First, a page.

At age twenty-one, Rhode Island’s most famous master of the macabre, H. P. Lovecraft, was a high school drop-out; an awkward and emotionally crippled shut-in who wrote all night and slept by day. His only pleasures came from weaving his own bizarre, fledgling stories and composing his science column for The Providence Journal. A request to edit a U.S. edition of Bram Stoker’s Dracula emboldens him to investigate Rhode Island’s own vampire legend, Mercy Brown, resulting in a showdown that would forever change the literature of horror!
s he reversed the car, I couldn’t help but look back at the pitch black graveyard. There was a round, blue orb of light hovering over the area where Mercy Brown was buried. I didn’t bother alerting Bernie to its presence. I knew it was there expressly for me.
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On the ride home, even after I’d calmed, I could not shake the distinct feeling that we were being followed. There wasn’t another soul on the road, and I felt silly as I looked behind us for the fifth time. View full article »
Years before writing his most famous novel, Bram Stoker is working as the business manager of the famed Lyceum Theater Company of London. Wishing to make a hefty donation to the company: a mysterious, dapper Slavic gentleman visits the theater with plans to mix business AND pleasure.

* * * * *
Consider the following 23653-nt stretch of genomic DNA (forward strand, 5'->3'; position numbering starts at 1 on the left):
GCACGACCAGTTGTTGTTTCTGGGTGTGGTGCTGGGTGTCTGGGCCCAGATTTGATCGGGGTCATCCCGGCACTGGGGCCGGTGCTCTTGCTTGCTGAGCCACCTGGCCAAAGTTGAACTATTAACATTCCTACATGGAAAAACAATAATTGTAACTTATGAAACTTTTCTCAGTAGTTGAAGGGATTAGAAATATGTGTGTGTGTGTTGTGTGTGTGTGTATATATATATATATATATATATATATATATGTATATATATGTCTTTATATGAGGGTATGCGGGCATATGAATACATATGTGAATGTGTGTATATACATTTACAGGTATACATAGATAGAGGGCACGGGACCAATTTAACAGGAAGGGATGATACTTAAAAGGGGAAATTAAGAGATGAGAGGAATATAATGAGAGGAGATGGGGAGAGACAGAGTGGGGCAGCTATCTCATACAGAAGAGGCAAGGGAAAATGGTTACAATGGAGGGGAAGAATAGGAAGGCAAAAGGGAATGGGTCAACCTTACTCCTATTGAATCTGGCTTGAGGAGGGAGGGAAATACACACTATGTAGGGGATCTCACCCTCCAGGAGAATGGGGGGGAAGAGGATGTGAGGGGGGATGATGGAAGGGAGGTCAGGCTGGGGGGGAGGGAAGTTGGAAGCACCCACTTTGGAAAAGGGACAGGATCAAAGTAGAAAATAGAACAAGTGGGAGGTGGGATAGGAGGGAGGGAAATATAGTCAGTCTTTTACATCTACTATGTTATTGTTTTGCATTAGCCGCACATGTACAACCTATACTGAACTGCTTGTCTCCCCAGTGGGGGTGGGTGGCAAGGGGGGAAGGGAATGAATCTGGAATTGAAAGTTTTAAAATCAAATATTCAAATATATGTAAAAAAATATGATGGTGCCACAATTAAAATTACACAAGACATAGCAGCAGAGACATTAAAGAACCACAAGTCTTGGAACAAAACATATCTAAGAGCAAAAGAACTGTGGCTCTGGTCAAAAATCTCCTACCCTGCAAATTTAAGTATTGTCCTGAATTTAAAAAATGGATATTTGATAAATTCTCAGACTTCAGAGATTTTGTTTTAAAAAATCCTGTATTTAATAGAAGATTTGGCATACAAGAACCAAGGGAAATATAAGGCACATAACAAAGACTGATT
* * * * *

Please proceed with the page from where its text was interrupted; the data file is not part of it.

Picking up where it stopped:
Letter (By Hand), Actress Lillian Adams to Her Mother
Dublin, 12 August
I pray this finds you well and that your terrible gout is not too discomforting this week. I shall be home soon, and I am well tired of this summer run. Coming directly off the season as it did, my fatigue is beyond measure. I am sure most people would think it quite glamorous, being an actress with London’s famous Lyceum Company, la-tee-da, but it has been mostly tedious for me here. Mrs. McBride at the rooming house, though, has been so very kind to me, as I have said before. She takes the time to ask what food would be to my liking. I know how you tease at my fussiness, but I cannot help it.
The house at the Theatre Royal here in Dublin has continued full, and the people are very appreciative. Hamlet is so damn long. Sorry, but ‘tis a burden I cannot describe waiting for my few scenes. Mr. Henry-Bloody-Irving drones on and on with his speeches and I would rather sit backstage watching paint dry. I know you and all of London adore him; he is our illustrious leader and I should be grateful for the exposure. Miss Ellen Terry generally keeps a good spirit with us girls, but the same cannot be said for Mr. Irving. Oh, my dear, he frightens me so. You recall that time he railed at me when I was behind in my entrance. Remember, Lord how I cried. Thank God I still got me looks, as they say at home. He mostly leaves me alone. View full article »